What initially caught my attention on the copyright pages of these three Kids Can books were the illustration methods.  I'll spare you the wonder of the font names and let you explore those on your own time.  Here, we're looking at three examples of author/illustrators that do both and do it well.  They are all on the Fall 2009 list from Kids Can Press and available now.


Have I Got A Book For You!
by Melanie Watt
Kids Can Press | 9781554532896 | $16.95 | Aug 2009

From the copyright page: “The artwork in the book was rendered in charcoal pencil and assembled digitally.”

If you don’t love Melanie Watt already, you have missed out on years of enjoyment, so don’t wait another day to join in the fun.  Booksellers, librarians and families all over the continent have been laughing at and with Scaredy Squirrel.  His fearful antics and preparedness tactics are endlessly funny.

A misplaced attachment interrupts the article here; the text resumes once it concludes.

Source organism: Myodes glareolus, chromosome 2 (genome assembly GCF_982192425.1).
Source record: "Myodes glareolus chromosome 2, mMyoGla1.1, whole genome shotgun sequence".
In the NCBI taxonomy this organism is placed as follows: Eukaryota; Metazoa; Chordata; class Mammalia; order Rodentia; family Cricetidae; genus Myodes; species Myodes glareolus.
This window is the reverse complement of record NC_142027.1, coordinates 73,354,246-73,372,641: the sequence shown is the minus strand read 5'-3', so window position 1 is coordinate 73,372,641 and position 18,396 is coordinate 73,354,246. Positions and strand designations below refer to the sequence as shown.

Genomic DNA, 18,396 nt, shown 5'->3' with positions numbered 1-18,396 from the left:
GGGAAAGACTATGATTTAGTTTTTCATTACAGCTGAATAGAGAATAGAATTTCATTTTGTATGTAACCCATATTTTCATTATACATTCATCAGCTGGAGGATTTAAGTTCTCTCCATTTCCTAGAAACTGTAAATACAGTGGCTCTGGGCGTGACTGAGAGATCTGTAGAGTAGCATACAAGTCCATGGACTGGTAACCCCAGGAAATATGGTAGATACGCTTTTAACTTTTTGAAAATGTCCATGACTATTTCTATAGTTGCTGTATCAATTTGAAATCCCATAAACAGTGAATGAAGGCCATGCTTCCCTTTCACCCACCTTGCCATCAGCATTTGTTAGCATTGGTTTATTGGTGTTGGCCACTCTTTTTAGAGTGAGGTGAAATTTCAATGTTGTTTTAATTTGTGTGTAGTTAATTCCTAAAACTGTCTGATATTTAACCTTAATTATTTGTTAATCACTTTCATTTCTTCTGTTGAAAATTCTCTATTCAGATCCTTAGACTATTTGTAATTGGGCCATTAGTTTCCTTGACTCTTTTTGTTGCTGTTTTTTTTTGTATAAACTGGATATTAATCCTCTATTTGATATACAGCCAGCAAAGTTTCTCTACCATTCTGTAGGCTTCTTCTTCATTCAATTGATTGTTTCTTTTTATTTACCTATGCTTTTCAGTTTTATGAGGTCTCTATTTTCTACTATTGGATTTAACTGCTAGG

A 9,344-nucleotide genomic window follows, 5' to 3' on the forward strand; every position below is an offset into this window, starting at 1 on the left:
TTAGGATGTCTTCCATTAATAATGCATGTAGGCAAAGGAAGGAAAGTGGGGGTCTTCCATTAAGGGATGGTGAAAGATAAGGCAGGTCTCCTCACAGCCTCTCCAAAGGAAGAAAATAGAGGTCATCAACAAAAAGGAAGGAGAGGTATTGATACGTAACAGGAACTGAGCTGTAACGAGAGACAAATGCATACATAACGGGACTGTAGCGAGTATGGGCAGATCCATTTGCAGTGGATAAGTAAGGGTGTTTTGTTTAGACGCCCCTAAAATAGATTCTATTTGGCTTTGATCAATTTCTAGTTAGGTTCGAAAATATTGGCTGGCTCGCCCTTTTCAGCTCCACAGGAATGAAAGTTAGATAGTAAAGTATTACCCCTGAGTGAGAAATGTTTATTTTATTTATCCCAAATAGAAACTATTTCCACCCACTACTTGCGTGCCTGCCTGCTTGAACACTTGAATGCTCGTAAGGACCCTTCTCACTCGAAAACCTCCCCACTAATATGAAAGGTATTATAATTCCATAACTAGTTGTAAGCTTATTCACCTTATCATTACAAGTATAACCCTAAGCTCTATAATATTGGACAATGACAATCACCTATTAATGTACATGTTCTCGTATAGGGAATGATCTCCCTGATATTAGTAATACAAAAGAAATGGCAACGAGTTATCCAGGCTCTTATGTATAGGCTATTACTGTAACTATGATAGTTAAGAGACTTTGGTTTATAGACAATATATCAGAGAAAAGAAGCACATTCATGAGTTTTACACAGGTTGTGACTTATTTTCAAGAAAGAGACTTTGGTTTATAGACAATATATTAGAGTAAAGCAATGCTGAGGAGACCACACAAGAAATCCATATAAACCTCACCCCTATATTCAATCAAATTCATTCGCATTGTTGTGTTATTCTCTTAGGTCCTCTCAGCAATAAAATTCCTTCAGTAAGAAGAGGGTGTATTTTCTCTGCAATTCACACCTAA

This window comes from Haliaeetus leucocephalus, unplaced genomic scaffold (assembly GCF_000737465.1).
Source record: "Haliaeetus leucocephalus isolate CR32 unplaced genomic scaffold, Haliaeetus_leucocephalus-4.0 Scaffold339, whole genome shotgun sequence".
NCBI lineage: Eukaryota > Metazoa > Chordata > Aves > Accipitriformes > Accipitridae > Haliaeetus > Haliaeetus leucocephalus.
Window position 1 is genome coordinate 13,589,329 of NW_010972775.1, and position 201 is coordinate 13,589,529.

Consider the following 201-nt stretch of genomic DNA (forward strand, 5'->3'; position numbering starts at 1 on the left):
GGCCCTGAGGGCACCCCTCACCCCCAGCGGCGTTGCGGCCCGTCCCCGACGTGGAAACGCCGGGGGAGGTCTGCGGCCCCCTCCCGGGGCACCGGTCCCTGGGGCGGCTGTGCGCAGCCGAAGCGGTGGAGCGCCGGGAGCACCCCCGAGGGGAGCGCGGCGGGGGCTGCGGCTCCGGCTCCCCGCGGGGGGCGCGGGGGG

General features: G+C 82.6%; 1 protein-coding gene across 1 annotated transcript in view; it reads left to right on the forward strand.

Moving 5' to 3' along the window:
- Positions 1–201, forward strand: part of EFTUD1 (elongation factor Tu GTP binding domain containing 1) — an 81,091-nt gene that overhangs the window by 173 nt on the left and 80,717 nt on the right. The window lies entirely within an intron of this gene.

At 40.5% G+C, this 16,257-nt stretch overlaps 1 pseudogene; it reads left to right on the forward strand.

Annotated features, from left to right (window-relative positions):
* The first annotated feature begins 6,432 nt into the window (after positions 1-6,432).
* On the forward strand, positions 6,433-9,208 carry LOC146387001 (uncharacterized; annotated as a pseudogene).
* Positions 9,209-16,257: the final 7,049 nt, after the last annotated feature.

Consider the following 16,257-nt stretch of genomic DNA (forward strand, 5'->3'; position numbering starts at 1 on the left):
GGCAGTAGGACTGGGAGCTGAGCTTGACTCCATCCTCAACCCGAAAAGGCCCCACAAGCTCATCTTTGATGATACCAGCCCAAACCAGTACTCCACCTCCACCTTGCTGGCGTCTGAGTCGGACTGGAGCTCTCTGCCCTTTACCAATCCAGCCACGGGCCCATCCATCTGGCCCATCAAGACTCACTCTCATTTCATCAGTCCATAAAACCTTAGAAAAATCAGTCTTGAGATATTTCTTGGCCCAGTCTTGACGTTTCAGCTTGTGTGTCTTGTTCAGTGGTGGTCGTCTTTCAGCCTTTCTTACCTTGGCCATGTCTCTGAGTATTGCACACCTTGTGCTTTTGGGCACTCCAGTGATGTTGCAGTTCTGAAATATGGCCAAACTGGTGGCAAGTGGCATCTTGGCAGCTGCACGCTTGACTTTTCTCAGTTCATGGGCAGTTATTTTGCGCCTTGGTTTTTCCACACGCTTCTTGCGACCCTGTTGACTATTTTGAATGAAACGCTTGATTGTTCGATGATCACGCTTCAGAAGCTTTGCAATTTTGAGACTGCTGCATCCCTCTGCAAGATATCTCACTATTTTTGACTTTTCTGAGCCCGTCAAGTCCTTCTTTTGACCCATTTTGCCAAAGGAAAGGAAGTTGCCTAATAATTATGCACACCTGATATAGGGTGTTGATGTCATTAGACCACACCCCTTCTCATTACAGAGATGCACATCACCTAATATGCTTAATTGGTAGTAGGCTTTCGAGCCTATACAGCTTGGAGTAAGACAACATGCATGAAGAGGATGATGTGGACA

Melanie’s newest character is no Scaredy Squirrel, but the book is a loony treat all its own.  Meet Mr. Al Foxword as he tries to sell you a book. This book, in fact.  Al's suits and desperate smile leave much to be desired.  If nothing else, Al Foxword is enthusiastic. You should be, too, when you read this book. I insist you give this one the proper treatment by reading it aloud in your best enthusiastic-infomercial or used-car-salesmen voice. Whatever you do, don’t skip to the end.  Read it through properly and enjoy this flim-flam fox. He's got a few tricks up his polyester sleeves.  

By the way, Melanie knows this is one ridiculously silly book.  Check that copyright page again for her dedication.


Big Bear Hug
by Nicholas Oldland
Kids Can Press | 9781554534647 | $16.95 | Sept 2009

From the copyright page: “The artwork in this book was rendered in Photoshop.”